Author : Nandhika Nambi
Publisher : Duckbill Books
Genre : YA, Contemporary
Source : Publisher
Rating : 3/5 Stars
I have never read a book with a disabled character as it’s protagonist. In fact, the only character that I remember from any book that was wheelchair (or regular chair) bound was Heidi’s friend and she got up at the end anyway. So when I spotted Unbroken on Duckbill books’ twitter timeline I just HAD to request a copy to educate myself and maybe broaden my reading horizons. And, of course, share it with all of you!
Unbroken follows Akriti, a south Indian girl with a North Indian name who has gone through something terrible. Something we all hope never happens to us. And she’s come out on the other side a bitter and angry young woman. So bitter and angry that her family are afraid to even be around her and spend all day walking on eggshells if she is present. And she has quickly lost most of her friends and is in extreme danger of losing the remaining two.
Akriti lives with her parents, naturally, and one younger brother. He is the complete opposite of her and everything about him is positive! And while he gets along with everyone, she is the one person he cannot get along with because she thinks she sees him for who he really is, a goody two shoes who is pretending to be good and nice. In fact, this is highlighted rather heavily throughout the book. Akriti’s absolute belief that everyone around her is fake and how anything they do is pretence! This establishes her character pretty well, she’s not just a regular angry teenager who hates her parents, she hates everyone! You get the frustration she feels at the things she misses out because of her disability and how that makes her hate anyone who enjoys the activities that she used to enjoy.
WHAT I LIKED : I love how the author doesn’t shy away from making the protagonist despicable. Yes, you want to feel sorry for her and you want to understand but you can’t! Because she is that awful! Of course, then something happens to make her re-evaluate everything but that is at the very end and up until that point she is just awful! In fact, there is absolutely nothing likeable about Akriti and this sort of makes her a different protagonist because the author hasn’t bothered to turn her into a lovely saint. She has shown her as a realistic teenager who blames the whole world for her issues and this time the issues are actually serious.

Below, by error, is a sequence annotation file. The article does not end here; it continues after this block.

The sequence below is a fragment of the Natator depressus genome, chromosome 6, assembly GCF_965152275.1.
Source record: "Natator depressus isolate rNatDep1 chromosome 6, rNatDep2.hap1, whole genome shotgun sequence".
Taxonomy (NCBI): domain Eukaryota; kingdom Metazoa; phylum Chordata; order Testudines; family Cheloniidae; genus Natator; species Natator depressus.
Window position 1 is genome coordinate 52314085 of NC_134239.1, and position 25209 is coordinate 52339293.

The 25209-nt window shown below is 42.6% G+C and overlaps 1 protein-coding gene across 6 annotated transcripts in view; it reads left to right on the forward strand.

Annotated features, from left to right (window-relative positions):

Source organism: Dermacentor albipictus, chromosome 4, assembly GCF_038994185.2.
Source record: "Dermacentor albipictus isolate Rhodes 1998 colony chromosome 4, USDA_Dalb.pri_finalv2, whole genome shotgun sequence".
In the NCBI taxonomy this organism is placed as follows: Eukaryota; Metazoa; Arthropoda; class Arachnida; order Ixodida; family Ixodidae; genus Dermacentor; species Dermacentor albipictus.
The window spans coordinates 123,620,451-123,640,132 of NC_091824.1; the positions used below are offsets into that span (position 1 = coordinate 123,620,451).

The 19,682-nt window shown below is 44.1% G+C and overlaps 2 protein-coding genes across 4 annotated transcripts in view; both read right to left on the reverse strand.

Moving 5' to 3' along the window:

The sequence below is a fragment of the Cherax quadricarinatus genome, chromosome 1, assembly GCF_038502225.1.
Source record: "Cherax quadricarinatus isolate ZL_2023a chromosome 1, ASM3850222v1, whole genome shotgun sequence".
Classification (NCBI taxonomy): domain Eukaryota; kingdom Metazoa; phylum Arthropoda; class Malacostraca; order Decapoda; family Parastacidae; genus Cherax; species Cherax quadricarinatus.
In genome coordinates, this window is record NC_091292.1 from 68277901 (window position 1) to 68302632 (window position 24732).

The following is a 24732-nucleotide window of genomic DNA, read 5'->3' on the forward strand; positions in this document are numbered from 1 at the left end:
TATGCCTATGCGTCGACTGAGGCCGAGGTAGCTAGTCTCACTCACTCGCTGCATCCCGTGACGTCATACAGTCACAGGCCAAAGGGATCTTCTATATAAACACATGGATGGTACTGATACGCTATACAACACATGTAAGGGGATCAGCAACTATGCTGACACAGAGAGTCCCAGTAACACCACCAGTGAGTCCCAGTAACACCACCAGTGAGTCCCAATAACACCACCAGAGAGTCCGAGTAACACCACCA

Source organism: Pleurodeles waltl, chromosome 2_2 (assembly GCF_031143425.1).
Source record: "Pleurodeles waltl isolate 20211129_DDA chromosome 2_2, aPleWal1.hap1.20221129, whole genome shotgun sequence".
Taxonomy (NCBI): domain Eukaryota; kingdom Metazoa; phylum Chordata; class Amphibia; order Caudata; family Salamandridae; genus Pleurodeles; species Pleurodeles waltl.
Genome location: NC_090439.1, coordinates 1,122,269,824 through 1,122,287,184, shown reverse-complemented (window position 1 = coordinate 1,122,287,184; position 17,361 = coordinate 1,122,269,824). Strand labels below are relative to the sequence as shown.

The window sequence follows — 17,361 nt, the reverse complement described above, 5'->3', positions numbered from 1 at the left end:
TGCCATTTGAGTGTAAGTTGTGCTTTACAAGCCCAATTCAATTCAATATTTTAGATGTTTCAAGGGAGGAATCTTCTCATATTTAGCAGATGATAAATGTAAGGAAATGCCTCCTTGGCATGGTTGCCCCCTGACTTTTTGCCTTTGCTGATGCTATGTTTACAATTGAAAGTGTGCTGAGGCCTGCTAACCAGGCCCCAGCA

Speaking of things that are serious, there is no love interest here. You have no idea what a relief it is to read a YA book that doesn’t have a love interest in it. I felt like I could finally stop worrying about cringe worthy moments and awkward insta romances. This was a great decision on the author’s part, had there been romance this would have completely taken away from the story and the lack of it made it so much more relatable. And despite there being no romance, there is a heavy emphasis on other relationships and how they change and how much they go through when one amongst them is suffering. There is another issue she tackles that I want to mention, something that people in India still consider taboo, but I have a feeling that it would be a spoiler so I shan’t.
WHAT I DIDN’T LIKE : While the story was easy and quick, I felt that it took away from the struggles she might have gone through. Yes, it has been two years since she lost her ability to walk, she needs a wheelchair now and she is used to it. But I felt that there could have been a bit more focus on that. I wish that the author had showed us how she lived rather than told us.
That’s all I didn’t like. Nothing else. That being said this is perfectly suited to a primarily YA audience. While I don’t read a lot of YA I do read some and so was able to enjoy this. If you don’t enjoy any YA this might not work for you since it is written in a light manner. That being said, it is perfectly safe for a younger audience as well. Not very young, just slightly younger.
So okay, I’m a monster.
But look what I have to deal with–my brother is a frightened little freak, my father is selfish and ill-tempered, my mother is an ignorant doormat and my friends are just plain irritating. And I’m in a prison surrounded by them all, with nowhere to escape.
People insist on seeing the worst in me. So, I show them the worst.
But one day, something happens .. and suddenly I see what these relationships and people (however annoying), mean to me. I’ve been a monster for such a long time now, I’ve almost forgotten what its like to be human.
What if it’s too late?
Many thanks to the publishers for sending me a review copy, thoughts expressed are my own.